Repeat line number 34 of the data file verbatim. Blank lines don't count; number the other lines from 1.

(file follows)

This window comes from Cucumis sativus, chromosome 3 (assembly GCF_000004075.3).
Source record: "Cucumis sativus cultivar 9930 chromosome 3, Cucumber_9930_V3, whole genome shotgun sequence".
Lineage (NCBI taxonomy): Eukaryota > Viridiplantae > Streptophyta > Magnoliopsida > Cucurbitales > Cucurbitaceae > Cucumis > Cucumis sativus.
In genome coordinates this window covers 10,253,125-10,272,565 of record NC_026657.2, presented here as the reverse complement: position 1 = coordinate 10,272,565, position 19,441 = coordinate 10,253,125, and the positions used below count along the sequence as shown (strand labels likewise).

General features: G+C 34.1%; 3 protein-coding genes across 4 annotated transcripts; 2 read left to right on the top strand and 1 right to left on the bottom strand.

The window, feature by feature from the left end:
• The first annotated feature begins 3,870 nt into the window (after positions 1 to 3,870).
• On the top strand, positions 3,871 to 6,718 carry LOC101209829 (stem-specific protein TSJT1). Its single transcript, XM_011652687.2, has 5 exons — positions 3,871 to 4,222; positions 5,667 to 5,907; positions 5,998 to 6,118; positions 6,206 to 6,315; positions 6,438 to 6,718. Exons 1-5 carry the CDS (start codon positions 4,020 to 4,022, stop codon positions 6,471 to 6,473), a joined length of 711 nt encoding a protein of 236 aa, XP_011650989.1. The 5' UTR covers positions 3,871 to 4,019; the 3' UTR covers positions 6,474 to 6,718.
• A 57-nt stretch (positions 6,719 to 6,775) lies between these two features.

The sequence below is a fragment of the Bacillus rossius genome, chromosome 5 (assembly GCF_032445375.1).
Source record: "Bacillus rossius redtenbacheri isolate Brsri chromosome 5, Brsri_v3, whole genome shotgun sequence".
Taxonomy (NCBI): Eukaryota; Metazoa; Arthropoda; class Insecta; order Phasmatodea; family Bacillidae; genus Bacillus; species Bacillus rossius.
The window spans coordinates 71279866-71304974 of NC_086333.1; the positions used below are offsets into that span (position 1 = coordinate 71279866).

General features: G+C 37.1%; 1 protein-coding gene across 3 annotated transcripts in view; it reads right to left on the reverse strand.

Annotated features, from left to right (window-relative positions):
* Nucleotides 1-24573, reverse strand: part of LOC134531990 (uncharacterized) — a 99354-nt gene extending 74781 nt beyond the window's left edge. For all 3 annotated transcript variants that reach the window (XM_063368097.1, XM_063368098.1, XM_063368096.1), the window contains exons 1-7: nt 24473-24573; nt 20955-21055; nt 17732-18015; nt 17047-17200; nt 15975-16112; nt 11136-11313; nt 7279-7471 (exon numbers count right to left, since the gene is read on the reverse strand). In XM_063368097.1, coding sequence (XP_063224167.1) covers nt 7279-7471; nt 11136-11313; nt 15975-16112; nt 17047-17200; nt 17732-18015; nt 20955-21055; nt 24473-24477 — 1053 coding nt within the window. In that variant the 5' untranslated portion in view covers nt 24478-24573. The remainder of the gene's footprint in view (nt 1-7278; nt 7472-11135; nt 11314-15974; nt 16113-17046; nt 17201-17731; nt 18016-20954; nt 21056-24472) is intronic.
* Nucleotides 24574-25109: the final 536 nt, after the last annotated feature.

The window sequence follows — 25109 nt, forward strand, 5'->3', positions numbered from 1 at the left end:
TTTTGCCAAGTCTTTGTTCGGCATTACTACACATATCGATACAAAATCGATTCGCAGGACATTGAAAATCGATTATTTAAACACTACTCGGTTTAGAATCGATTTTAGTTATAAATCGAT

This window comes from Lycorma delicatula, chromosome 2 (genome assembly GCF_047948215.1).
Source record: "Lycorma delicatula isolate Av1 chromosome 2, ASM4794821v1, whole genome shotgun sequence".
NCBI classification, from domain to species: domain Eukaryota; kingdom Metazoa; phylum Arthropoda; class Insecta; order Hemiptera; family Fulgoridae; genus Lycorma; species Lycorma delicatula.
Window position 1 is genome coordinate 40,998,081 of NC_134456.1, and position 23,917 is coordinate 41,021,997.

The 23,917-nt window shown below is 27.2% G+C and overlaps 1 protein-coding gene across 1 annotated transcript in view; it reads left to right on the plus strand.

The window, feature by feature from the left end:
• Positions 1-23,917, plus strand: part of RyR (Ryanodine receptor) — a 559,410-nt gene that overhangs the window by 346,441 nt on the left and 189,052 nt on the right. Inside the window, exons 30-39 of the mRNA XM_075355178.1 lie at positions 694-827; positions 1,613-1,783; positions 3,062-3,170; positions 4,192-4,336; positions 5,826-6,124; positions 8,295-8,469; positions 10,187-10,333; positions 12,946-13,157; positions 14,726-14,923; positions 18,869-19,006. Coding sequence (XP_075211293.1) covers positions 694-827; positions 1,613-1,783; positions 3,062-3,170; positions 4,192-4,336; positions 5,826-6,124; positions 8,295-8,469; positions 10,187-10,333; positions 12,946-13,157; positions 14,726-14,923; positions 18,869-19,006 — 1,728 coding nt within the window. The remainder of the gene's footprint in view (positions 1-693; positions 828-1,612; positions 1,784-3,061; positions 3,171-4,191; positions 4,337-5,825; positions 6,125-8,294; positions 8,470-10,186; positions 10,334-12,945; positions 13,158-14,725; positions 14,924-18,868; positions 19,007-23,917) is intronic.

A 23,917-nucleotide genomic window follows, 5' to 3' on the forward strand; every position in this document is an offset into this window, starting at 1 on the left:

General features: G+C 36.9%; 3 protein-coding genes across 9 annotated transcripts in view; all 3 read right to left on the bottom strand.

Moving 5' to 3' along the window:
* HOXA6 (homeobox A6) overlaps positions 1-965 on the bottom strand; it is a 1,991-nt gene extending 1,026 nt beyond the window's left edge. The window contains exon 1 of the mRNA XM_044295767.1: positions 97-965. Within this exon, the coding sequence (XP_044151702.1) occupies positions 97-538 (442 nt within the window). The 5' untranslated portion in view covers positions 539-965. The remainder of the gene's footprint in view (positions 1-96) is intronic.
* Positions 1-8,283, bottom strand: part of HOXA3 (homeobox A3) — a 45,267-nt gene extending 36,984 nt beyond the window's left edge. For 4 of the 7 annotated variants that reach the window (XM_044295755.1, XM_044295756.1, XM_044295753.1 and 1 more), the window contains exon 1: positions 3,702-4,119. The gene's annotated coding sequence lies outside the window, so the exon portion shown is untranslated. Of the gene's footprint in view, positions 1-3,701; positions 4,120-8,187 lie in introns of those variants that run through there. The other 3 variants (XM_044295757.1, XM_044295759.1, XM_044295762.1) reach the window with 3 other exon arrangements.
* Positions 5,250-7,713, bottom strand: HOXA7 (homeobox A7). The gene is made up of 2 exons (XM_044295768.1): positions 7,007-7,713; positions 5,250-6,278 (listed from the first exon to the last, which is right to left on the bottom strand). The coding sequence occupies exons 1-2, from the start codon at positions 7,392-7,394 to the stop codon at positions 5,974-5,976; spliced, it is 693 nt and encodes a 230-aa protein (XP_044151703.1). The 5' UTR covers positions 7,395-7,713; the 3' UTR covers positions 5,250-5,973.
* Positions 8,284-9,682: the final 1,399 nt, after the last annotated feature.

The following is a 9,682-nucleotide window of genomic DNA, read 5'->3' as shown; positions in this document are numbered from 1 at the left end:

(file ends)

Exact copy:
The following is a 9,682-nucleotide window of genomic DNA, read 5'->3' as shown; positions in this document are numbered from 1 at the left end: